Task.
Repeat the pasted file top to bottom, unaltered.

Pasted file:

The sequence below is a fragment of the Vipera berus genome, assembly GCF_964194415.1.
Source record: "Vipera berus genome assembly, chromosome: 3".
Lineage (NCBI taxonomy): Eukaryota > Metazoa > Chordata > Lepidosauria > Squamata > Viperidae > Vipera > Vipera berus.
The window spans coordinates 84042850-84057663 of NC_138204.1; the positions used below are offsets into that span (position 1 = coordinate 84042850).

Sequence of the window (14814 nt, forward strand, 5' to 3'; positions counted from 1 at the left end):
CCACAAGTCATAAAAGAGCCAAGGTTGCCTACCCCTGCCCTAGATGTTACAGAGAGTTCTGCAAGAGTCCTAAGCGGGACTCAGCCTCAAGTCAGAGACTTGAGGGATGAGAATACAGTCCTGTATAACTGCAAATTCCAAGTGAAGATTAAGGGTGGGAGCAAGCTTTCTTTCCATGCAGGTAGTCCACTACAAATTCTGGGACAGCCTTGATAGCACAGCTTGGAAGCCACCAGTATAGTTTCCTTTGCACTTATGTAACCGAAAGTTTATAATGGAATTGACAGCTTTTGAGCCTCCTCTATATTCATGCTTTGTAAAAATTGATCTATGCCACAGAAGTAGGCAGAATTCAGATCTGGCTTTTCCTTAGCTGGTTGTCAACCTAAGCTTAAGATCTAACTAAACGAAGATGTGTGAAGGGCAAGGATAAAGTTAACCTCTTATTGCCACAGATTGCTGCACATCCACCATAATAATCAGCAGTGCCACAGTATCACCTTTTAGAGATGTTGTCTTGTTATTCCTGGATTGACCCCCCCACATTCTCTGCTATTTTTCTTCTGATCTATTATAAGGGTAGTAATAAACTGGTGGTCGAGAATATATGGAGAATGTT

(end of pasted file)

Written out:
The sequence below is a fragment of the Vipera berus genome, assembly GCF_964194415.1.
Source record: "Vipera berus genome assembly, chromosome: 3".
Lineage (NCBI taxonomy): Eukaryota > Metazoa > Chordata > Lepidosauria > Squamata > Viperidae > Vipera > Vipera berus.
The window spans coordinates 84042850-84057663 of NC_138204.1; the positions used below are offsets into that span (position 1 = coordinate 84042850).

Sequence of the window (14814 nt, forward strand, 5' to 3'; positions counted from 1 at the left end):
CCACAAGTCATAAAAGAGCCAAGGTTGCCTACCCCTGCCCTAGATGTTACAGAGAGTTCTGCAAGAGTCCTAAGCGGGACTCAGCCTCAAGTCAGAGACTTGAGGGATGAGAATACAGTCCTGTATAACTGCAAATTCCAAGTGAAGATTAAGGGTGGGAGCAAGCTTTCTTTCCATGCAGGTAGTCCACTACAAATTCTGGGACAGCCTTGATAGCACAGCTTGGAAGCCACCAGTATAGTTTCCTTTGCACTTATGTAACCGAAAGTTTATAATGGAATTGACAGCTTTTGAGCCTCCTCTATATTCATGCTTTGTAAAAATTGATCTATGCCACAGAAGTAGGCAGAATTCAGATCTGGCTTTTCCTTAGCTGGTTGTCAACCTAAGCTTAAGATCTAACTAAACGAAGATGTGTGAAGGGCAAGGATAAAGTTAACCTCTTATTGCCACAGATTGCTGCACATCCACCATAATAATCAGCAGTGCCACAGTATCACCTTTTAGAGATGTTGTCTTGTTATTCCTGGATTGACCCCCCCACATTCTCTGCTATTTTTCTTCTGATCTATTATAAGGGTAGTAATAAACTGGTGGTCGAGAATATATGGAGAATGTT